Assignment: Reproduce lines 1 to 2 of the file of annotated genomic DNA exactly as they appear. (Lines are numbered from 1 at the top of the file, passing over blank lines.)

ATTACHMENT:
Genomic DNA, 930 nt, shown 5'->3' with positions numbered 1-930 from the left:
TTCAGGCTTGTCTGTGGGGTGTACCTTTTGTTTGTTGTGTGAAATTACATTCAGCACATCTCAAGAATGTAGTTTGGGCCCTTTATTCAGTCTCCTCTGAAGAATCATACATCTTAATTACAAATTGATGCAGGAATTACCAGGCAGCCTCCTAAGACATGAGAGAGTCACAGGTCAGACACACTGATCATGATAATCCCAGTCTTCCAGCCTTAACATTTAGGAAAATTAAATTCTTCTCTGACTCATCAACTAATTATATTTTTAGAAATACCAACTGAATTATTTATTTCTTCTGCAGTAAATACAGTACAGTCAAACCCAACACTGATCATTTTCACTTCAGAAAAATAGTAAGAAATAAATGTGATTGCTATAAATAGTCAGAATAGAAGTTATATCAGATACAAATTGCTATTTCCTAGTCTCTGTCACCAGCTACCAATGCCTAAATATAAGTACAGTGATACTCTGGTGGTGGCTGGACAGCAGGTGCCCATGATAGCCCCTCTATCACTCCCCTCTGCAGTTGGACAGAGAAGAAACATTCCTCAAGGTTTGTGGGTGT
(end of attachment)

Genomic DNA, 930 nt, shown 5'->3' with positions numbered 1-930 from the left:
TTCAGGCTTGTCTGTGGGGTGTACCTTTTGTTTGTTGTGTGAAATTACATTCAGCACATCTCAAGAATGTAGTTTGGGCCCTTTATTCAGTCTCCTCTGAAGAATCATACATCTTAATTACAAATTGATGCAGGAATTACCAGGCAGCCTCCTAAGACATGAGAGAGTCACAGGTCAGACACACTGATCATGATAATCCCAGTCTTCCAGCCTTAACATTTAGGAAAATTAAATTCTTCTCTGACTCATCAACTAATTATATTTTTAGAAATACCAACTGAATTATTTATTTCTTCTGCAGTAAATACAGTACAGTCAAACCCAACACTGATCATTTTCACTTCAGAAAAATAGTAAGAAATAAATGTGATTGCTATAAATAGTCAGAATAGAAGTTATATCAGATACAAATTGCTATTTCCTAGTCTCTGTCACCAGCTACCAATGCCTAAATATAAGTACAGTGATACTCTGGTGGTGGCTGGACAGCAGGTGCCCATGATAGCCCCTCTATCACTCCCCTCTGCAGTTGGACAGAGAAGAAACATTCCTCAAGGTTTGTGGGTGT